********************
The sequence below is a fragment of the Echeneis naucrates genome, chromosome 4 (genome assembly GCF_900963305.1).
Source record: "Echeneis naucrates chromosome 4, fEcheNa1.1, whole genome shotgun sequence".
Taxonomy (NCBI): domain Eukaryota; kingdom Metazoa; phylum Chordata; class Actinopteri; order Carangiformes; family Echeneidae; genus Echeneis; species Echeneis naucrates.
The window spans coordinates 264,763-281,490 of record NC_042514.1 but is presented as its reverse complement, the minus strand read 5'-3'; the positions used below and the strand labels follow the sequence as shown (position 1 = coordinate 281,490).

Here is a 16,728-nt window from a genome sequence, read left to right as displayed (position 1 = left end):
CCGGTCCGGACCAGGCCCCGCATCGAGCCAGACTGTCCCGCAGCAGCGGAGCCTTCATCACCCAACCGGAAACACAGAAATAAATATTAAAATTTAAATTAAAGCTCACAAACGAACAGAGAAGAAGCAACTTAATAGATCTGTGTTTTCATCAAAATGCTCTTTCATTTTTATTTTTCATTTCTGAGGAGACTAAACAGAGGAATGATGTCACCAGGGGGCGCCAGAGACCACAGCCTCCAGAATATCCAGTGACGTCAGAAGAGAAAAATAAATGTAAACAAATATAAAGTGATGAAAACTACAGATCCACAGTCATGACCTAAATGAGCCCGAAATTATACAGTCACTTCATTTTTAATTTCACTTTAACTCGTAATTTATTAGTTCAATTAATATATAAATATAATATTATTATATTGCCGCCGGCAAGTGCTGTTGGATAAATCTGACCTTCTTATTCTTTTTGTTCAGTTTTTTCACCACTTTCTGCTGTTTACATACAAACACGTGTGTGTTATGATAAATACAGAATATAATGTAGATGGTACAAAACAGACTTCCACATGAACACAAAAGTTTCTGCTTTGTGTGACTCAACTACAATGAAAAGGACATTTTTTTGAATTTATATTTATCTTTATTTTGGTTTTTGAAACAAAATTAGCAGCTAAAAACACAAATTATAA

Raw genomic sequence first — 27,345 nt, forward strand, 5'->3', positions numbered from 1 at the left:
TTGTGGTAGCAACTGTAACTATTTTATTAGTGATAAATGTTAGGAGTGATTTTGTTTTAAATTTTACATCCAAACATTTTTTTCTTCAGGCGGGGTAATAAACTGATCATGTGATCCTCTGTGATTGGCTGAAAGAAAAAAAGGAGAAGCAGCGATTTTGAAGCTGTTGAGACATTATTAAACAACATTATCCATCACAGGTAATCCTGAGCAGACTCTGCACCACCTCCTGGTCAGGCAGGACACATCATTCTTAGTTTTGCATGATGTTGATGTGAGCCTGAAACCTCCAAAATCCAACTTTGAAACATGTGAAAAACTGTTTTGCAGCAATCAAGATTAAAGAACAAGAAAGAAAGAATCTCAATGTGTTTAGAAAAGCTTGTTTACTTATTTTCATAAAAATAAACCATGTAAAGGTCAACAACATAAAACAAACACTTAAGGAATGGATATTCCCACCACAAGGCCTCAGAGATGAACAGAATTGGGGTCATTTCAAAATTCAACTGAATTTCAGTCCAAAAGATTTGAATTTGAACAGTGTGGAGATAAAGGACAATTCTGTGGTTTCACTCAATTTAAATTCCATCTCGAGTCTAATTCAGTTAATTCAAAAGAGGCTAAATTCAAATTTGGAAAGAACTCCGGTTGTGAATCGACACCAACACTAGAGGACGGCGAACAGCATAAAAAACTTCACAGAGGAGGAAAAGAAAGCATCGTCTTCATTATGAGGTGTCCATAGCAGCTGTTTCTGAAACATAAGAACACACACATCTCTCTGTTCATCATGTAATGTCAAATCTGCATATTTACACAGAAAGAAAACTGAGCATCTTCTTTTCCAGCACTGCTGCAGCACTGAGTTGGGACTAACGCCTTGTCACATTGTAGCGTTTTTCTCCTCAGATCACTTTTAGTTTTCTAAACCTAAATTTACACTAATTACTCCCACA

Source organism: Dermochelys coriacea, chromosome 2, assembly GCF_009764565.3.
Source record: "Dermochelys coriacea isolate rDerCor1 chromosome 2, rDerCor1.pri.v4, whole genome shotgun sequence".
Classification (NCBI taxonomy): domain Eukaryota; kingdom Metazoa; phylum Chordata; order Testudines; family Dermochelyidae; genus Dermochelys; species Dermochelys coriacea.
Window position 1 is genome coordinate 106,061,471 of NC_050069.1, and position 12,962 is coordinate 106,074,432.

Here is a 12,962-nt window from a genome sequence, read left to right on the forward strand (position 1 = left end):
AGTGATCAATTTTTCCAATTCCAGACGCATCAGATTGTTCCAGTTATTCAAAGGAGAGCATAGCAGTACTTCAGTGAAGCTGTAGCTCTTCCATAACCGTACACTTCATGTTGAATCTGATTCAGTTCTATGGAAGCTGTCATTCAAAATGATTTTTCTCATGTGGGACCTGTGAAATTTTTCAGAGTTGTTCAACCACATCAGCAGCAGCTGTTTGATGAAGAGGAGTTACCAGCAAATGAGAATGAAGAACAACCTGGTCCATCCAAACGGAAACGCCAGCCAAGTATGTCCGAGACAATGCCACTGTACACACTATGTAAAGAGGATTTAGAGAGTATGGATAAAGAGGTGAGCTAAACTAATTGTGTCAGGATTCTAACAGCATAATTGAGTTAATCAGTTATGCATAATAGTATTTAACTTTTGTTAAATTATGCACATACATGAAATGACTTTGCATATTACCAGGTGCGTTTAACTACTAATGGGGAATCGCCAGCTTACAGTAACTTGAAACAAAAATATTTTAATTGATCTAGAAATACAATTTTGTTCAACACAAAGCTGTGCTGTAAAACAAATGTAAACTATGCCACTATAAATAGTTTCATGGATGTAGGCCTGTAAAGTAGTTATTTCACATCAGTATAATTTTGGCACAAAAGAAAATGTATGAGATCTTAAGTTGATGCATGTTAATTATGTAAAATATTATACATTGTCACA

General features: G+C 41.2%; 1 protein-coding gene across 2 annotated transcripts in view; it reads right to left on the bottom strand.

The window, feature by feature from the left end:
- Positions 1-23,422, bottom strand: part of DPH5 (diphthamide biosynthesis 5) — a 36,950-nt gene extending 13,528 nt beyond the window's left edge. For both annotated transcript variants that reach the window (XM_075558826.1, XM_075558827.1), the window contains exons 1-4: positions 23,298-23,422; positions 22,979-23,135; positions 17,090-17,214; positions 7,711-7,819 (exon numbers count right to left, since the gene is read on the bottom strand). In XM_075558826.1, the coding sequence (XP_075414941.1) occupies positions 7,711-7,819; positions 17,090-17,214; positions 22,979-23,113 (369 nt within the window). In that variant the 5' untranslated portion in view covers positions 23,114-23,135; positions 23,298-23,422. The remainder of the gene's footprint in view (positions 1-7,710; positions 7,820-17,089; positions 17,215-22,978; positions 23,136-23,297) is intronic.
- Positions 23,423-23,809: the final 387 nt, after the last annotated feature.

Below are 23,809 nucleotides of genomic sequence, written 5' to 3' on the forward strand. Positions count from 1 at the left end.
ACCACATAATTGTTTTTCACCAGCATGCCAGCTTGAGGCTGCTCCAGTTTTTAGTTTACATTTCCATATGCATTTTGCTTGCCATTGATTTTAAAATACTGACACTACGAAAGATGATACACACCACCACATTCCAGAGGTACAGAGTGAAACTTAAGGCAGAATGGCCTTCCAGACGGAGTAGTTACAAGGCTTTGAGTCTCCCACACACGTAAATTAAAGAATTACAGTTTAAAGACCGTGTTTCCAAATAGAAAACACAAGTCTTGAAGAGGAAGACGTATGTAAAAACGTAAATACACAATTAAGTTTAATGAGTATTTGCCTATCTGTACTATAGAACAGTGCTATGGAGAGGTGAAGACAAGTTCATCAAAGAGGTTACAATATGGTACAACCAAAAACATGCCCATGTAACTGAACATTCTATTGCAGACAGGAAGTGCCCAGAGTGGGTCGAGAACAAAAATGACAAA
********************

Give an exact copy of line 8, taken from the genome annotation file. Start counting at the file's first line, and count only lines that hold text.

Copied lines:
TTGTGGTAGCAACTGTAACTATTTTATTAGTGATAAATGTTAGGAGTGATTTTGTTTTAAATTTTACATCCAAACATTTTTTTCTTCAGGCGGGGTAATAAACTGATCATGTGATCCTCTGTGATTGGCTGAAAGAAAAAAAGGAGAAGCAGCGATTTTGAAGCTGTTGAGACATTATTAAACAACATTATCCATCACAGGTAATCCTGAGCAGACTCTGCACCACCTCCTGGTCAGGCAGGACACATCATTCTTAGTTTTGCATGATGTTGATGTGAGCCTGAAACCTCCAAAATCCAACTTTGAAACATGTGAAAAACTGTTTTGCAGCAATCAAGATTAAAGAACAAGAAAGAAAGAATCTCAATGTGTTTAGAAAAGCTTGTTTACTTATTTTCATAAAAATAAACCATGTAAAGGTCAACAACATAAAACAAACACTTAAGGAATGGATATTCCCACCACAAGGCCTCAGAGATGAACAGAATTGGGGTCATTTCAAAATTCAACTGAATTTCAGTCCAAAAGATTTGAATTTGAACAGTGTGGAGATAAAGGACAATTCTGTGGTTTCACTCAATTTAAATTCCATCTCGAGTCTAATTCAGTTAATTCAAAAGAGGCTAAATTCAAATTTGGAAAGAACTCCGGTTGTGAATCGACACCAACACTAGAGGACGGCGAACAGCATAAAAAACTTCACAGAGGAGGAAAAGAAAGCATCGTCTTCATTATGAGGTGTCCATAGCAGCTGTTTCTGAAACATAAGAACACACACATCTCTCTGTTCATCATGTAATGTCAAATCTGCATATTTACACAGAAAGAAAACTGAGCATCTTCTTTTCCAGCACTGCTGCAGCACTGAGTTGGGACTAACGCCTTGTCACATTGTAGCGTTTTTCTCCTCAGATCACTTTTAGTTTTCTAAACCTAAATTTACACTAATTACTCCCACA